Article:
Selective Appeal Confirmed (Again)

A survey by Lightspeed Research and the Internet Advertising Bureau concludes that the Online audience relates most to advertising that is relevant, useful and incentified with special offers, but there are key differences by age group when developing creative executions.

The survey found that money-off particularly appeals to 18-35 year olds who are more interested in special offers, the entertainment factor, and exclusive information. For 45-54 year olds however, ads need to be more relevant and useful to make an impact. And, in all age groups, there is an appeal to advertisers to better understand their needs.

Every age group surveyed chose sponsored links in a search result, and advertising within a page as the top two ad formats for sparking their interest to click through to the advertisers' website. Newer forms of online advertising are gaining ground, says the report, with ads using sound and video, widgets, in-game advertising and free gifts.

In particular Facebook gifts and branded applications online are especially effective with 29% of 18-24 year old respondents who had seen and interacted with an ad from Facebook or branded content in other social networking sites. 34% of 25-34 year olds say they had seen and sometimes clicked on an email ad.

Sorcha Proctor, research manager for IAB UK says: "The research has found that even though not all consumers click on ads, they are now fully acquainted with most forms of advertising online... "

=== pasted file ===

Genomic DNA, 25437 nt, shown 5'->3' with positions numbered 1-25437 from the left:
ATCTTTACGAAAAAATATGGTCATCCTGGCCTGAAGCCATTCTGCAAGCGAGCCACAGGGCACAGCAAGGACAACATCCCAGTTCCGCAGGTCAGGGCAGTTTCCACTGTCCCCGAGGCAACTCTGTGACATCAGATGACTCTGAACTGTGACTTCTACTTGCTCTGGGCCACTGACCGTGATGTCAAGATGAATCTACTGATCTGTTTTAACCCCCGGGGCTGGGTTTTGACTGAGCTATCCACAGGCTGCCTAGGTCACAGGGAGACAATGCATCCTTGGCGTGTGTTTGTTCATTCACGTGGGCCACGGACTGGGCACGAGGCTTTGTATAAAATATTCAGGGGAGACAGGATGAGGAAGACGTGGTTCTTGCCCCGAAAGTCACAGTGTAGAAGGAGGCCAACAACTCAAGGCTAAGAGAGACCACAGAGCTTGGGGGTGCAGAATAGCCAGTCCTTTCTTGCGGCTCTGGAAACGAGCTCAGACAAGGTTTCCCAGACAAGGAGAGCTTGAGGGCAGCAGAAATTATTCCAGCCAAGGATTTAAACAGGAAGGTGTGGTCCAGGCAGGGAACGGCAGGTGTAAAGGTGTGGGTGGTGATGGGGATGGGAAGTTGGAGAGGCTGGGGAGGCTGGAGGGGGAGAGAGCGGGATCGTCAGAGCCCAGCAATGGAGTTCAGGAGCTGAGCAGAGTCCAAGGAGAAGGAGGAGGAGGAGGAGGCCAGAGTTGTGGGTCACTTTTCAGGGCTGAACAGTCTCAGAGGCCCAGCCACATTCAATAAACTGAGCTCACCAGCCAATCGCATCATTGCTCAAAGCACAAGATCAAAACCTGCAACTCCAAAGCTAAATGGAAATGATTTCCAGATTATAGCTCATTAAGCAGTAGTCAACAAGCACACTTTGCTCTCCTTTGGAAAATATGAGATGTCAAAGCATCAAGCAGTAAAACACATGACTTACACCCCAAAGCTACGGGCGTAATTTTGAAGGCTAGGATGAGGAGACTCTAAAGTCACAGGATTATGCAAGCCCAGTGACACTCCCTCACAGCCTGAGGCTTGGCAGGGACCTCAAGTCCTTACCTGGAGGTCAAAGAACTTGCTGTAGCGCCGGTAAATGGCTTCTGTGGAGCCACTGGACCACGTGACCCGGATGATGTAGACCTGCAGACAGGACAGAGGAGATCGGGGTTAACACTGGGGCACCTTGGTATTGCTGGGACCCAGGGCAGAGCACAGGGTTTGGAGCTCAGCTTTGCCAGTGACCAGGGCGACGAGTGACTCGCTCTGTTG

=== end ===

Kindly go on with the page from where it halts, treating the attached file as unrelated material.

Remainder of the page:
And, David Day, Lightspeed Research chief executive Europe comments: "This research shows what (stimulates interest) in different age groups... it is clear (that) younger people are (more) interested in entertaining advertisements... "

For more from the IAB, UK, please visit here.

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1 comment about "Selective Appeal Confirmed (Again)".
  1. Geoff Alford from Geoff Alford Research Services P/L , May 18, 2009 at 7:38 p.m.

    Ho, hum. Yet another survey telling us what we already know.

    Young people are more interested in entertainment, young families in nappies, older families in jobs and education, retirees in pensions and cruises.

    A simplification, I know, but pointing out the bleeding obvious. Combine "lifecycle and income", and you can predict a lot of what is relevant to people.

    By all means improve the quality of delivery, but first understand the needs and aspirations of your audience!

    Then you might understand what research to do and how to interpret it with insight.